The National Optical 420-430PHF-10 Binocular Stereo Zoom Microscope has a pair of 10x widefield eyepieces, a 1x to 4x zoom objective for 10x to 40x continuous magnification, upper halogen and lower fluorescent illumination, coaxial focus, and a fixed stage with clips. The binocular head has a pair of eyepieces with interpupillary adjustment, fixed inclination to reduce eye and neck strain, and rotation capability to provide a more comprehensive view and enable sharing. Dioptric adjustment accommodates individual eye-strength differences. The zoom objective provides low magnification and a longer focal length for inspecting large-scale specimens, or specimens that require hands-on manipulation or repair, including rocks, minerals, watches, or circuit boards. A stereo zoom microscope is used for inspection and dissection of specimens when three-dimensional images are desired, and provides zoom, sometimes called pancratic, magnification that allows the user to zoom in on the specimen within a continuous magnification range.
The microscope has upper (episcopic) illumination that reflects light off the specimen for enhanced visibility of opaque specimens and lower (diascopic) illumination that transmits light up through the specimen for enhanced visibility of translucent and transparent objects. The upper halogen light source provides bright light in a concentrated path, and a rheostat controls the amount of light emanating from the lamp. The lower fluorescent light source provides cool, white light for observing specimens as they would appear in their natural environment. Lighting can be configured for upper, lower, or simultaneous upper and lower illumination. The reversible black and white stage plate is used with top-mounted lighting to provide contrast with light- and dark-colored specimens. The frosted glass stage plate provides evenly diffused illumination. A blue filter helps naturalize the light. The fixed stage has stage clips to secure the slide or specimen in place while viewing. Coaxial focus eases focusing for left- and right-handed viewers. Focus tension control prevents stage drift, and a built-in slip clutch system prevents damage to the focus mechanism. The metal frame provides durability and has a gray enamel finish.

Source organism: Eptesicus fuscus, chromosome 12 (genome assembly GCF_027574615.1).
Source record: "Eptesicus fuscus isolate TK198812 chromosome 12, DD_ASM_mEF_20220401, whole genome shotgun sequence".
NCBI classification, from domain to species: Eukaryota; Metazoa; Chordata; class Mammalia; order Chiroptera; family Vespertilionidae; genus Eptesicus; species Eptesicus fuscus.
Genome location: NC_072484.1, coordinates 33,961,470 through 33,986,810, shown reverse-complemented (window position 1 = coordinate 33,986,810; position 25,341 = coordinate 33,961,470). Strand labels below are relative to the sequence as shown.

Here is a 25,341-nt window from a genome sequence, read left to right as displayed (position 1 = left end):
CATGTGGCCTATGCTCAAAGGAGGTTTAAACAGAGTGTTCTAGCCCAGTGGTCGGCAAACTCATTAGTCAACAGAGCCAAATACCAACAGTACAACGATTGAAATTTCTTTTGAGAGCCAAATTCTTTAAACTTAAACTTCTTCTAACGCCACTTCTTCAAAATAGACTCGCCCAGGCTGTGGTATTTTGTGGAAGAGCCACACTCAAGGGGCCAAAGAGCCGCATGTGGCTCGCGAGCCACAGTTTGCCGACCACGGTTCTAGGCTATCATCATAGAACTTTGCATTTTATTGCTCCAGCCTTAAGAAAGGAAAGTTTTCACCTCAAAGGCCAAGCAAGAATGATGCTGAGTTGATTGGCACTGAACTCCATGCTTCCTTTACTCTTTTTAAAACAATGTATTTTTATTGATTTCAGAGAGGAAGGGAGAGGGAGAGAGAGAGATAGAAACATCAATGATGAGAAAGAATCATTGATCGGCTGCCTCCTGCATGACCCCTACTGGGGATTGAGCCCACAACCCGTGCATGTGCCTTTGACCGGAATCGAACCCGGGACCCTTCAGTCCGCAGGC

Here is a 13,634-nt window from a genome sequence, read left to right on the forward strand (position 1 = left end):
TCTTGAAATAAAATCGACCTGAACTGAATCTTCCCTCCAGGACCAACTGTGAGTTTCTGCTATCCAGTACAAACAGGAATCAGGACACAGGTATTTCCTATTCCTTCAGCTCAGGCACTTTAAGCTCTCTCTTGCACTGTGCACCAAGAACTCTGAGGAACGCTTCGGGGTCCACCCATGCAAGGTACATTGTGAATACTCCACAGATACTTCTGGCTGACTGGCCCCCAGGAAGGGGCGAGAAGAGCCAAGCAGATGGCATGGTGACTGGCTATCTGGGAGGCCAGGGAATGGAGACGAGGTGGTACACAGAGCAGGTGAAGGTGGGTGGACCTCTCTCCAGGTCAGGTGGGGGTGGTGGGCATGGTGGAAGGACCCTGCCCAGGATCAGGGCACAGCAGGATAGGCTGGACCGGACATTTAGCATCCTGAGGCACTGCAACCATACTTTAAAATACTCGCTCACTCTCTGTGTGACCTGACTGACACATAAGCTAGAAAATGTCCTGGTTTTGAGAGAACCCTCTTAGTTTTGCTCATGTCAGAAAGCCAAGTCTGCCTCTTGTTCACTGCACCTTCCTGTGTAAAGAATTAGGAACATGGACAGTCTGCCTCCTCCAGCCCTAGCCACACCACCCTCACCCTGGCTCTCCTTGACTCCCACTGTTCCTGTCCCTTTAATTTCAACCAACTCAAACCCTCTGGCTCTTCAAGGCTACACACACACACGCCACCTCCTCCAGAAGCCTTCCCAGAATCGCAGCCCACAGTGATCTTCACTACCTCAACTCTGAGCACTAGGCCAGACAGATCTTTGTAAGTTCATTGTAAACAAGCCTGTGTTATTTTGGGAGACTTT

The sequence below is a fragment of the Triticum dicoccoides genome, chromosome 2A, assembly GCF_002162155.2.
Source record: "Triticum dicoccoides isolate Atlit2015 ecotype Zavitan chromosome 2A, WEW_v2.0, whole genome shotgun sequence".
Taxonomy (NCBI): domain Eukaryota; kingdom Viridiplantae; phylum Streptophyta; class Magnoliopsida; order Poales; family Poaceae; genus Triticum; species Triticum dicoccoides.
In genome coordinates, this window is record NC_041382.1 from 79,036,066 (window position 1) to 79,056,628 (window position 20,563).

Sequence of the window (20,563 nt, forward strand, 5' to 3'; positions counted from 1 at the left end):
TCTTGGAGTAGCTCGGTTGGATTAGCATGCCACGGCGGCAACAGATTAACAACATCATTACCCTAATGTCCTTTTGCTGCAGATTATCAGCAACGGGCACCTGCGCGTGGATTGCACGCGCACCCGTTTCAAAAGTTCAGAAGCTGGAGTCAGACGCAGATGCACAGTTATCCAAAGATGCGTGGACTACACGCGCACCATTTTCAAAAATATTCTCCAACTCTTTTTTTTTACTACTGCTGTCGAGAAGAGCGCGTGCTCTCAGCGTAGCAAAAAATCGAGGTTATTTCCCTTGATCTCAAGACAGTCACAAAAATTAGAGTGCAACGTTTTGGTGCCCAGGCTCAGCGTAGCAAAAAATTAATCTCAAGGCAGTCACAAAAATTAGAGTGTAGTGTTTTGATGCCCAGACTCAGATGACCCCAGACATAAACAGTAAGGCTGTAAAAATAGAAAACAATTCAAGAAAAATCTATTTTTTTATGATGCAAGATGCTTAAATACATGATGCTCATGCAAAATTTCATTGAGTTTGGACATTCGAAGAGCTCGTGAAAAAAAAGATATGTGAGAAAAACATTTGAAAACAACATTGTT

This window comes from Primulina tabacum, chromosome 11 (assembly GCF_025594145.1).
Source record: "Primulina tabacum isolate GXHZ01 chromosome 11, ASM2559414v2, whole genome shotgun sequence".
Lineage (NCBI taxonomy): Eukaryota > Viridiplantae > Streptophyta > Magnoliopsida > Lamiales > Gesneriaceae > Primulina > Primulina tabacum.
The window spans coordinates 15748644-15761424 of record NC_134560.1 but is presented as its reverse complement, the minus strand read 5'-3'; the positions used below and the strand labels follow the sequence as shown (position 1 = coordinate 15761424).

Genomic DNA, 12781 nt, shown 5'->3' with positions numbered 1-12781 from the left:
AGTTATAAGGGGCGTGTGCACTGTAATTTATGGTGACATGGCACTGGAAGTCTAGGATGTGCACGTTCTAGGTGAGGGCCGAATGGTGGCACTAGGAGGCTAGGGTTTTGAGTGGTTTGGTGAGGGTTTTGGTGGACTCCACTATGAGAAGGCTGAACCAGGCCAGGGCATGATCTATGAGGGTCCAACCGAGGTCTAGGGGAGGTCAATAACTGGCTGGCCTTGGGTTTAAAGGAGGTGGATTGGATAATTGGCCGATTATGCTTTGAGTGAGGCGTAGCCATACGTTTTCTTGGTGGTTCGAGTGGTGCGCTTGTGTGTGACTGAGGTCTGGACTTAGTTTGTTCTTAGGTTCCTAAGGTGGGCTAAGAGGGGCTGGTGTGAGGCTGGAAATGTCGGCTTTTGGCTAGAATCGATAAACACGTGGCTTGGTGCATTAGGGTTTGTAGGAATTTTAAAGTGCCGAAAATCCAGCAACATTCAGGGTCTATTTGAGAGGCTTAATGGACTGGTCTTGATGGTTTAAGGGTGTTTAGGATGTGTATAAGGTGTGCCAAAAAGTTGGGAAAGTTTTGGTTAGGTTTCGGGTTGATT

|Microscope Head and Optics Specifications|
|Magnification range||10x to 40x|
|Head inclination||45 degrees|
|Interpupillary adjustment||55 to 75mm|
|Zoom objective||1x to 4x|
|Microscope Illumination and Stage Specifications|
|Field of view, diameter||20 to 5mm|
|Light sources||Upper: halogen with rheostat, 12V/15W|
Lower: fluorescent, 110V/5W
|Stage type||Fixed with stage clips|
Microscopes are instruments used to enhance the resolution of an object or image. Types include compound, stereo, or digital. Compound microscopes use a compound optical system with an objective lens and an eyepiece. Stereo microscopes show object depth in a three-dimensional image. Digital microscopes are used to display an image on a monitor, rather than looking through a lens. Microscopes can have monocular (one), binocular (two), or trinocular (three) eyepieces, with varying magnification abilities. Magnification ability refers to the size of an image. Resolution, also known as resolvant power, refers to the clarity of the image. The interaction between field of view (FOV), numerical aperture (NA), and working distance (WD) determines resolution. Microscopes can control magnification through a fixed focus, or through a range of adjustments. They can also utilize LED, fluorescent, and mirror light sources to help control viewing capabilities. Microscopes are widely used in education, lab research, biology, metallurgy, engineering, chemistry, manufacturing, and in the medical, forensic science, and veterinary industries.
National Optical and Scientific Instruments manufactures microscopes and microscope cameras. The company, founded in 1991, is headquartered in Schertz, TX.